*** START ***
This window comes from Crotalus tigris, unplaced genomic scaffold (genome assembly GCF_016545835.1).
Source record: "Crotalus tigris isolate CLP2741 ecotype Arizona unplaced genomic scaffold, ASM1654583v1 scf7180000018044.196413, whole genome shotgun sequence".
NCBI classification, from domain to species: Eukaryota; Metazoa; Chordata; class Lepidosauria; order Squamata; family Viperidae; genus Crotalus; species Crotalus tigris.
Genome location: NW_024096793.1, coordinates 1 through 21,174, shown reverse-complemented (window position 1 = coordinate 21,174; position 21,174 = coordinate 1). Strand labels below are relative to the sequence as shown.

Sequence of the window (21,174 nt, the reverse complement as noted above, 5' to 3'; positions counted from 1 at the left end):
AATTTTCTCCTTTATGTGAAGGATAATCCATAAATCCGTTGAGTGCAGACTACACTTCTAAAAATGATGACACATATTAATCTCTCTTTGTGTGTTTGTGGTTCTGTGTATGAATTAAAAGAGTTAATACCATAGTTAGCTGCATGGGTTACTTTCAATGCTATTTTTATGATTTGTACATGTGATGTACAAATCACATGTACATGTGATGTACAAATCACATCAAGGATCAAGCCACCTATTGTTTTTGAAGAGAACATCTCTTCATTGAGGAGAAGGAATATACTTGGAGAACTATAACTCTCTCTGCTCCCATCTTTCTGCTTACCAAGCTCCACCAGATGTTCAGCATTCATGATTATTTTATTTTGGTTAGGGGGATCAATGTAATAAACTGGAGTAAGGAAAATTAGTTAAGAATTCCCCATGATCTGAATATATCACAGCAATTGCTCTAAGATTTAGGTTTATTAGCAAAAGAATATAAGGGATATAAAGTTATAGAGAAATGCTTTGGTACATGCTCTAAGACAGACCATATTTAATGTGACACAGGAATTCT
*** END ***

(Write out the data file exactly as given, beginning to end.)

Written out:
This window comes from Crotalus tigris, unplaced genomic scaffold (genome assembly GCF_016545835.1).
Source record: "Crotalus tigris isolate CLP2741 ecotype Arizona unplaced genomic scaffold, ASM1654583v1 scf7180000018044.196413, whole genome shotgun sequence".
NCBI classification, from domain to species: Eukaryota; Metazoa; Chordata; class Lepidosauria; order Squamata; family Viperidae; genus Crotalus; species Crotalus tigris.
Genome location: NW_024096793.1, coordinates 1 through 21,174, shown reverse-complemented (window position 1 = coordinate 21,174; position 21,174 = coordinate 1). Strand labels below are relative to the sequence as shown.

Sequence of the window (21,174 nt, the reverse complement as noted above, 5' to 3'; positions counted from 1 at the left end):
AATTTTCTCCTTTATGTGAAGGATAATCCATAAATCCGTTGAGTGCAGACTACACTTCTAAAAATGATGACACATATTAATCTCTCTTTGTGTGTTTGTGGTTCTGTGTATGAATTAAAAGAGTTAATACCATAGTTAGCTGCATGGGTTACTTTCAATGCTATTTTTATGATTTGTACATGTGATGTACAAATCACATGTACATGTGATGTACAAATCACATCAAGGATCAAGCCACCTATTGTTTTTGAAGAGAACATCTCTTCATTGAGGAGAAGGAATATACTTGGAGAACTATAACTCTCTCTGCTCCCATCTTTCTGCTTACCAAGCTCCACCAGATGTTCAGCATTCATGATTATTTTATTTTGGTTAGGGGGATCAATGTAATAAACTGGAGTAAGGAAAATTAGTTAAGAATTCCCCATGATCTGAATATATCACAGCAATTGCTCTAAGATTTAGGTTTATTAGCAAAAGAATATAAGGGATATAAAGTTATAGAGAAATGCTTTGGTACATGCTCTAAGACAGACCATATTTAATGTGACACAGGAATTCT